The loss by indigenous companies as a result of the exclusion could not be ascertained in monetary terms due to the secrecy associated with the valuation of the contracts.
THISDAY had reported that trimming of the list of contractors was part of the strategies that was adopted by the NNPC to ensure that only "fit and proper" firms would benefit from the crude oil term contract.
While the indigenous companies have accused Oniwon of implementing the agenda of foreign companies, the spokesman of NNPC, Dr. Levi Ajuonuma told THISDAY Monday that the guidelines were meant to “separate the boys from the men”.
“The guidelines have come to stay and whoever is qualified to play by the guidelines should play by the guidelines. Crude oil lifting is not child’s play. Do you know the cost of a cargo of crude oil? Crude oil lifting requires a deep pocket and a lot of professionalism. I am sure there are some local companies that are involved but the guidelines separate the boys from the men,” he said, maintaining that the NNPC had not violated any law.
But one of the officials of a local firm accused the NNPC of deliberately excluding indigenous participation in crude oil lifting, to favour foreign companies for “selfish reasons.”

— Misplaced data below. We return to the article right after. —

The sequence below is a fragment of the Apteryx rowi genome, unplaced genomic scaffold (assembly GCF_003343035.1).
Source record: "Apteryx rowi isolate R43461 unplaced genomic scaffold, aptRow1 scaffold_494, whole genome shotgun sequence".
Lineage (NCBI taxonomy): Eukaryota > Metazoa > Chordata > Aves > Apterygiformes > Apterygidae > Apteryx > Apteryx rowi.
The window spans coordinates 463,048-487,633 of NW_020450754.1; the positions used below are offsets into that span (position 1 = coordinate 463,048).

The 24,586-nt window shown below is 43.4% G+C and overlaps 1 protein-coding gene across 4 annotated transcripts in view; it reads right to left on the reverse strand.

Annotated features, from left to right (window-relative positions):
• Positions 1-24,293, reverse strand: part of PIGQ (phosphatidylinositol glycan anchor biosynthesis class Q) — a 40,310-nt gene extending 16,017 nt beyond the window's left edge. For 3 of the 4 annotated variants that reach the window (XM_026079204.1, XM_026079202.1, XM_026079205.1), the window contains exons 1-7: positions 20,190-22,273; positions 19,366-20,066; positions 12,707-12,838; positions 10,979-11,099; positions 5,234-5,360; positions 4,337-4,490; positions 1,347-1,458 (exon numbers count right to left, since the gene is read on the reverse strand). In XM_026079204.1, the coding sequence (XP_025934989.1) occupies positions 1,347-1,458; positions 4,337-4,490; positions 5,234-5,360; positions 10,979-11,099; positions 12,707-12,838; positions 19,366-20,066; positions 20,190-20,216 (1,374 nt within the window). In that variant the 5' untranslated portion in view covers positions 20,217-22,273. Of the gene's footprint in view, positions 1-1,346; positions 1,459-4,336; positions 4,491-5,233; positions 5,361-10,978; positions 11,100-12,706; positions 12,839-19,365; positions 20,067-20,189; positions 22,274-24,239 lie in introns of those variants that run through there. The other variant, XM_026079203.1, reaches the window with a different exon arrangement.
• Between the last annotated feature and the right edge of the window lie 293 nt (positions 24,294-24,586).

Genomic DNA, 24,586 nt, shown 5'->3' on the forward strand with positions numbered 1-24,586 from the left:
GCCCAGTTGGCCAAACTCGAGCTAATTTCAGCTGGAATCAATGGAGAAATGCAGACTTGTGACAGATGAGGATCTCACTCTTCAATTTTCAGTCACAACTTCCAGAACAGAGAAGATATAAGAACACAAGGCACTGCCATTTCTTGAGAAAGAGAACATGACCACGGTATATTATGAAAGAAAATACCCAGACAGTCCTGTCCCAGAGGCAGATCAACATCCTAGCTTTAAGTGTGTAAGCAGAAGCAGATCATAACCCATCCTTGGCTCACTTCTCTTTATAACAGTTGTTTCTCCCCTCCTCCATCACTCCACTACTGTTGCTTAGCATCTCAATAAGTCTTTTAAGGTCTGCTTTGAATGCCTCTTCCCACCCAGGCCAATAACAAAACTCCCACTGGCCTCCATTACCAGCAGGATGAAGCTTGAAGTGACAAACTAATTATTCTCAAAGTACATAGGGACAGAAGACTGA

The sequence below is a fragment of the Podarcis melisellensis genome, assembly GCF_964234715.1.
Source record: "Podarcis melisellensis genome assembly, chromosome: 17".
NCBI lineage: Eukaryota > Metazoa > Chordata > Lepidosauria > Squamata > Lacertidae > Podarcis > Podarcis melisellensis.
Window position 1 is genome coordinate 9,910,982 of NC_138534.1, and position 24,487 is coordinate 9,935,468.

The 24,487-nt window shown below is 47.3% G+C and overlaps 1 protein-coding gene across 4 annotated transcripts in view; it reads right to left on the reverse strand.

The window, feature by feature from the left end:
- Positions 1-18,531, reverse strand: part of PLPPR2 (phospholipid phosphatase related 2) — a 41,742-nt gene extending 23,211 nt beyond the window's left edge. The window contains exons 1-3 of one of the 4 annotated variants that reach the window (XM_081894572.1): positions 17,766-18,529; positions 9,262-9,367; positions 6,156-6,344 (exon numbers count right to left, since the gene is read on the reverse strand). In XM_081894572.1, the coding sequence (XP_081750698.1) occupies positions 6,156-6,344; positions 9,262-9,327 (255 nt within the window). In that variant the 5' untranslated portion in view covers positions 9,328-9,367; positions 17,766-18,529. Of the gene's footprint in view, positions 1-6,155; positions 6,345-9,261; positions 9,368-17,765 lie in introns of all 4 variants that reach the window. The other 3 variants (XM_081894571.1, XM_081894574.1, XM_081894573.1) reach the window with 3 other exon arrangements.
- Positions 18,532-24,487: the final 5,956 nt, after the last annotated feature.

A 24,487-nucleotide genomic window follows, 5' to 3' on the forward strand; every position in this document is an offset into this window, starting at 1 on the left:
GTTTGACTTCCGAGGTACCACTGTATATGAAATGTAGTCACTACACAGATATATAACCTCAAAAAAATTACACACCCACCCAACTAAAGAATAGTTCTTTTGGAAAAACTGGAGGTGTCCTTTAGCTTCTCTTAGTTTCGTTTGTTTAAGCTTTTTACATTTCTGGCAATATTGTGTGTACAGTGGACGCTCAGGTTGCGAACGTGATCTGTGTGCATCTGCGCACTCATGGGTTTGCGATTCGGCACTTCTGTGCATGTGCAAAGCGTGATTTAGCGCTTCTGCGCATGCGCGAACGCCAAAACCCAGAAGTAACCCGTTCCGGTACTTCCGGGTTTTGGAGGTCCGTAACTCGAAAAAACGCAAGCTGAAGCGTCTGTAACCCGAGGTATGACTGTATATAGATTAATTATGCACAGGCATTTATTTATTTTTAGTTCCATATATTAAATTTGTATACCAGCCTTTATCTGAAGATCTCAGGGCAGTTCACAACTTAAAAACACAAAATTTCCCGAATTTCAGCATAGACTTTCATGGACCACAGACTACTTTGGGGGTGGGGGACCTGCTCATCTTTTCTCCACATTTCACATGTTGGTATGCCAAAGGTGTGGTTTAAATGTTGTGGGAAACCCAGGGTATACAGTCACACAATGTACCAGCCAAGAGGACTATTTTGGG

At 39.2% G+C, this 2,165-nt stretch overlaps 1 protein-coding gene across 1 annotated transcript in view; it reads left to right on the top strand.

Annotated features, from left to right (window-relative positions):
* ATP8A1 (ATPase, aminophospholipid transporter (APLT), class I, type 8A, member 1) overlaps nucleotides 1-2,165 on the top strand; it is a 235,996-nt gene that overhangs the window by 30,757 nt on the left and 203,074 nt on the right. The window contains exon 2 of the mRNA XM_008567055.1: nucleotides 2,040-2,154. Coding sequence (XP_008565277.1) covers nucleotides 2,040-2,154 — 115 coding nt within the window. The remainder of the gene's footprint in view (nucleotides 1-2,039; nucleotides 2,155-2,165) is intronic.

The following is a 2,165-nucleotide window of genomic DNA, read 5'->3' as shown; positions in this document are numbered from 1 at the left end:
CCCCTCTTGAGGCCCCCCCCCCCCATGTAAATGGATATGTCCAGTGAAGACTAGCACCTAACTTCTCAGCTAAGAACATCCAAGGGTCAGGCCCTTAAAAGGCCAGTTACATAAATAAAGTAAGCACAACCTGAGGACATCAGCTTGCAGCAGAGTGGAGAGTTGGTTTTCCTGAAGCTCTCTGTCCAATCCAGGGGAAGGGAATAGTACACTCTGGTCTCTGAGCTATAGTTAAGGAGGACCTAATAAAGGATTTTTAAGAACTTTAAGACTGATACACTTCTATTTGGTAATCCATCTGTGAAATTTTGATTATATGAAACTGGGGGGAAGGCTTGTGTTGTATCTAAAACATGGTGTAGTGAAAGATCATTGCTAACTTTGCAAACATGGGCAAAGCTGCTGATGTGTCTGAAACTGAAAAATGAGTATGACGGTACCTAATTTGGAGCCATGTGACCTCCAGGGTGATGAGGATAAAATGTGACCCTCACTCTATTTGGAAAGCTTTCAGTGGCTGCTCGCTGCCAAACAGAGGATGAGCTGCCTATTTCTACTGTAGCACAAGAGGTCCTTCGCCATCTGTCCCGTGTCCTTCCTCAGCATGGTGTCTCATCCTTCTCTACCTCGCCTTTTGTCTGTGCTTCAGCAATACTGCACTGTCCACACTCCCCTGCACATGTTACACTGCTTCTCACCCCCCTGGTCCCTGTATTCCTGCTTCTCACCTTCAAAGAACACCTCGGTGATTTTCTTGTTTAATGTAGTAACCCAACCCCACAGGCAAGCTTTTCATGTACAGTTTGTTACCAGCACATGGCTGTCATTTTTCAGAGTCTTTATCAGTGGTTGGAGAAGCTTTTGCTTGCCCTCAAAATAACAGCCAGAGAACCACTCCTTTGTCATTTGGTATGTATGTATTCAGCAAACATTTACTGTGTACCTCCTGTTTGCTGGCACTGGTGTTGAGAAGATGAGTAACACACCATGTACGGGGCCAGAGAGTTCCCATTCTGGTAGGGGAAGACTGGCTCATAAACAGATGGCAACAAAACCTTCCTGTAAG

“How can Oniwon insist that the local companies must provide evidence of ownership of refineries and also volume of crude refined for the past three years, when the NNPC itself does not have functional refinery? Somebody has selfish interests somewhere,” he said.
THISDAY however gathered that before crude oil is lifted in other parts of the world, it must have a destination refinery but the trend in Nigeria is that the contractors lift crude oil and start looking for refineries.
Absence of destination refinery and the attendant secrecy associated with the valuation of the lifting contracts have denied the country a substantial part of the by-products of the crude oil that is traded for refined petroleum products.
Apart from the crude oil lifting contracts, NNPC also has an allocation of 445,000barrels of crude oil per day, which is traded for refined petroleum products.
THISDAY gathered that while a small volume of this crude is refined locally, the corporation has Offshore Processing Agreement with foreign refineries, specifically ones in Cote d’Ivoire because of “nearness and flexibility”.
It was also learnt that there is a Swap Arrangement between the Amsterdam-based Trafigura and Duke Oil, which is owned by the NNPC, under which Trafigura is allocated crude oil in return for equivalent quantity of Premium Motor Spirit (PMS).
THISDAY gathered that Duke Oil receives 90,000bpd out of the 445,000bpd, which it allocates to three foreign companies, including Ontario, in return for PMS equivalent.
This arrangement, it was learnt, started in February 2011.
Out of the 445,000bpd allocated to NNPC, it was learnt that 210,000bpd goes into the Offshore Processing Agreement and the Swap Arrangement, while 235,000bpd is refined locally.